Carlos Correa: Report Is 'Bulls--t' That Carlos Beltran Pushed Astros to Cheat

Mike Chiari@mikechiariFeatured ColumnistFebruary 13, 2020

HOUSTON, TX - APRIL 03: Carlos Correa #1 of the Houston Astros and Carlos Beltran at Minute Maid Park on April 3, 2018 in Houston, Texas. (Photo by Bob Levey/Getty Images)
Bob Levey/Getty Images

Houston Astros shortstop Carlos Correa shot down the notion Thursday that Carlos Beltran intimidated younger players into stealing signs during his time with the Astros in 2017.

As seen in the following video courtesy of ESPN's Marly Rivera, Correa insisted that Beltran didn't push other players to do something they didn't want to (warning: some language NSFW):

"That's just straight-up bulls--t," Correa said. "Beltran didn't intimidate nobody. Beltran's the nicest guy. ... You can talk to every single guy here that was here in 2017—Beltran is an unbelievable gentleman. He's a straight-up gentleman and nobody, not even you guys, would feel intimidated by his presence, by his leadership and whatever he has to say."

Correa's comments were in reference to a report by Ken Rosenthal, Evan Drellich and Marc Carig of The Athletic that Beltran was the driving force behind the sign-stealing scheme in 2017 and used his stature and veteran status to essentially force other players into complying.

As a result of Major League Baseball determining in its investigation that Beltran played a significant role in the sign-stealing scandal, he and the New York Mets parted ways last month before he ever got to manage a game.

Correa called Beltran "the best teammate we've ever had," and added, "We all had a say in everything that we were doing in there, and whatever he said and whatever we were doing, we had the chance to stop it as a team. Everybody had the chance to say something and we didn't."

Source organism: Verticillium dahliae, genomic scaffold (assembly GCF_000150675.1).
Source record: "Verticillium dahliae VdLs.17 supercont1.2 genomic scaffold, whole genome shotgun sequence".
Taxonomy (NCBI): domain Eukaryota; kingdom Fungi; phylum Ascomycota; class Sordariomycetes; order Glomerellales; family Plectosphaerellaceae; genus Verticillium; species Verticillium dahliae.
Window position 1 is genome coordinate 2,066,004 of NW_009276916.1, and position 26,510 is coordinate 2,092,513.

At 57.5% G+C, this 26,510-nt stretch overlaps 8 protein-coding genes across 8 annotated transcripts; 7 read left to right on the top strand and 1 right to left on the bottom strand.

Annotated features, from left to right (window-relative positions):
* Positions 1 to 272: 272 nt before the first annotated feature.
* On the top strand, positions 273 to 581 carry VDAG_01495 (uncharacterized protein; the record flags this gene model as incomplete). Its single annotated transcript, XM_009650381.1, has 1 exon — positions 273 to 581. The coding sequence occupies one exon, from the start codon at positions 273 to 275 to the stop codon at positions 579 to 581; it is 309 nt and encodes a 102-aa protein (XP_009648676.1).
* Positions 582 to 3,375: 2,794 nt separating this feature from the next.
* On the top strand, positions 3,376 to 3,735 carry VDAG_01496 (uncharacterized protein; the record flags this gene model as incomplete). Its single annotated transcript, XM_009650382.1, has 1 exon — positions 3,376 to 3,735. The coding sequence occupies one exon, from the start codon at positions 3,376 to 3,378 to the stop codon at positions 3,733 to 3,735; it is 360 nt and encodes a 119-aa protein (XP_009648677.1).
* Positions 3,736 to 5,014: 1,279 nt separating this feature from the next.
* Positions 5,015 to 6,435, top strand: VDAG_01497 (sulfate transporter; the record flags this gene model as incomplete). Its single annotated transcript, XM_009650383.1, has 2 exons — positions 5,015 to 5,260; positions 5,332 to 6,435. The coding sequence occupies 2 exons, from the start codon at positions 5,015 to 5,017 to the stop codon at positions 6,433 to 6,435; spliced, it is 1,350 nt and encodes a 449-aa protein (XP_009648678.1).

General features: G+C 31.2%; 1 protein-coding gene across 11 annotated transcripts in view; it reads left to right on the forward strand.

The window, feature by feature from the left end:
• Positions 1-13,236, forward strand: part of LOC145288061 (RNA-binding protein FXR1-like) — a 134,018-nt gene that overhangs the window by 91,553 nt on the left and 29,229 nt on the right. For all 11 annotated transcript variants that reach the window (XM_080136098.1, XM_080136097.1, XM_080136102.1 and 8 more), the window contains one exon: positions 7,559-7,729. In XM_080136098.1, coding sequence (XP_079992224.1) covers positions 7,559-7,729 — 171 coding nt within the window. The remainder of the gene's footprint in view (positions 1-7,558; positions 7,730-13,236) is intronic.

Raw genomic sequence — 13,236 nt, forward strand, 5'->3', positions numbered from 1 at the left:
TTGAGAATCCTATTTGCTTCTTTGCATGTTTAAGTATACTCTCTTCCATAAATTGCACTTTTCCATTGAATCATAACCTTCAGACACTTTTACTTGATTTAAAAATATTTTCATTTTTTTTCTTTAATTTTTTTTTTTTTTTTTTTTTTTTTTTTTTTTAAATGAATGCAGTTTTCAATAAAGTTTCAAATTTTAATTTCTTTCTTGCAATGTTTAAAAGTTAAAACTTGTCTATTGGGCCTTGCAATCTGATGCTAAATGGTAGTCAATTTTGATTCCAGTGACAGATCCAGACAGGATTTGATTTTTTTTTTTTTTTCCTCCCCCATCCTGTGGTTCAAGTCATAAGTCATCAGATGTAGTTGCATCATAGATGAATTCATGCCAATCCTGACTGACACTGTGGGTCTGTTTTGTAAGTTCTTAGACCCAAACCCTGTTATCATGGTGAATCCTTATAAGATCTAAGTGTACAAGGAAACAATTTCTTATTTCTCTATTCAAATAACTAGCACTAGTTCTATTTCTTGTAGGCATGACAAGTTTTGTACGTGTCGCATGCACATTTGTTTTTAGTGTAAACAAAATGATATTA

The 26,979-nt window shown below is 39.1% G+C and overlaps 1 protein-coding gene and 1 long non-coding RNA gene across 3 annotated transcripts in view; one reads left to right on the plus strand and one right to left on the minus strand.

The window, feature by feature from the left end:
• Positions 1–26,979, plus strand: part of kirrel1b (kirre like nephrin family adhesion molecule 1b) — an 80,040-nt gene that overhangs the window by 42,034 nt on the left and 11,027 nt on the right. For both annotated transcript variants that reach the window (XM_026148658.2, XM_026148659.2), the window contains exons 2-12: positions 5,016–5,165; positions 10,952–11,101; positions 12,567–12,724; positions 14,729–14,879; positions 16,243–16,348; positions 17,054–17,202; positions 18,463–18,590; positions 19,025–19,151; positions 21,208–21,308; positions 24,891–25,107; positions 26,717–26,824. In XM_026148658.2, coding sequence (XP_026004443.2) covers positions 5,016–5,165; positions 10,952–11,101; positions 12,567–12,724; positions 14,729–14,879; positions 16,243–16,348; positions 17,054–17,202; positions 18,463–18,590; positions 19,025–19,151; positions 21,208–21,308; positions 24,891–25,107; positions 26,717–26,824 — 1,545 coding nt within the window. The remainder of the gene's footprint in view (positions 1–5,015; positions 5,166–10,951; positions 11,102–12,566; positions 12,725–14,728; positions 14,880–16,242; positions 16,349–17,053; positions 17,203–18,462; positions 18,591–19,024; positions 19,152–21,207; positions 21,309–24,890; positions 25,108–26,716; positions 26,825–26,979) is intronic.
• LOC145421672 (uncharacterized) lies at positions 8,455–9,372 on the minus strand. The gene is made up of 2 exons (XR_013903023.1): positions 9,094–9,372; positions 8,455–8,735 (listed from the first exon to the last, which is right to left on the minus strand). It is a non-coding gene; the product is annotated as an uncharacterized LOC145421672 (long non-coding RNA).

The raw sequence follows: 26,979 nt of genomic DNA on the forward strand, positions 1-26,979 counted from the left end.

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Also, Correa suggested that the sign-stealing system didn't play much of a role during the Astros playoff run in 2017 compared to the regular season:

The Astros beat the Los Angeles Dodgers in the 2017 World Series to win the first championship in team history, but the price has been steep for many involved.

Manager AJ Hinch and general manager Jeff Luhnow were suspended one year each by MLB for their roles and then subsequently fired by the Astros.

Beltran was removed as Mets manager less than two months after his hiring and former Astros bench coach Alex Cora parted ways with the Boston Red Sox due to his involvement in 2017 and a sign-stealing scandal with the Red Sox in 2018 that is still under investigation.

Astros owner Jim Crane, new manager Dusty Baker and several players addressed the media Thursday at spring training, and the 2017 sign-stealing scandal was the biggest topic of conversation.

Current Astros players hadn't said much on the subject before Thursday, but Hinch apologized in an interview for MLB Network. Former Astros players Dallas Keuchel, Charlie Morton and Marwin Gonzalez expressed remorse as well.

The Astros have made it to at least the American League Championship Series in each of the past three seasons, including a trip to the World Series last season that saw them lose in seven games to the Washington Nationals.

Even with the scandal hanging over them and ace pitcher Gerrit Cole signing with the rival New York Yankees this offseason, the Astros are still expected to be contenders in the AL in 2020.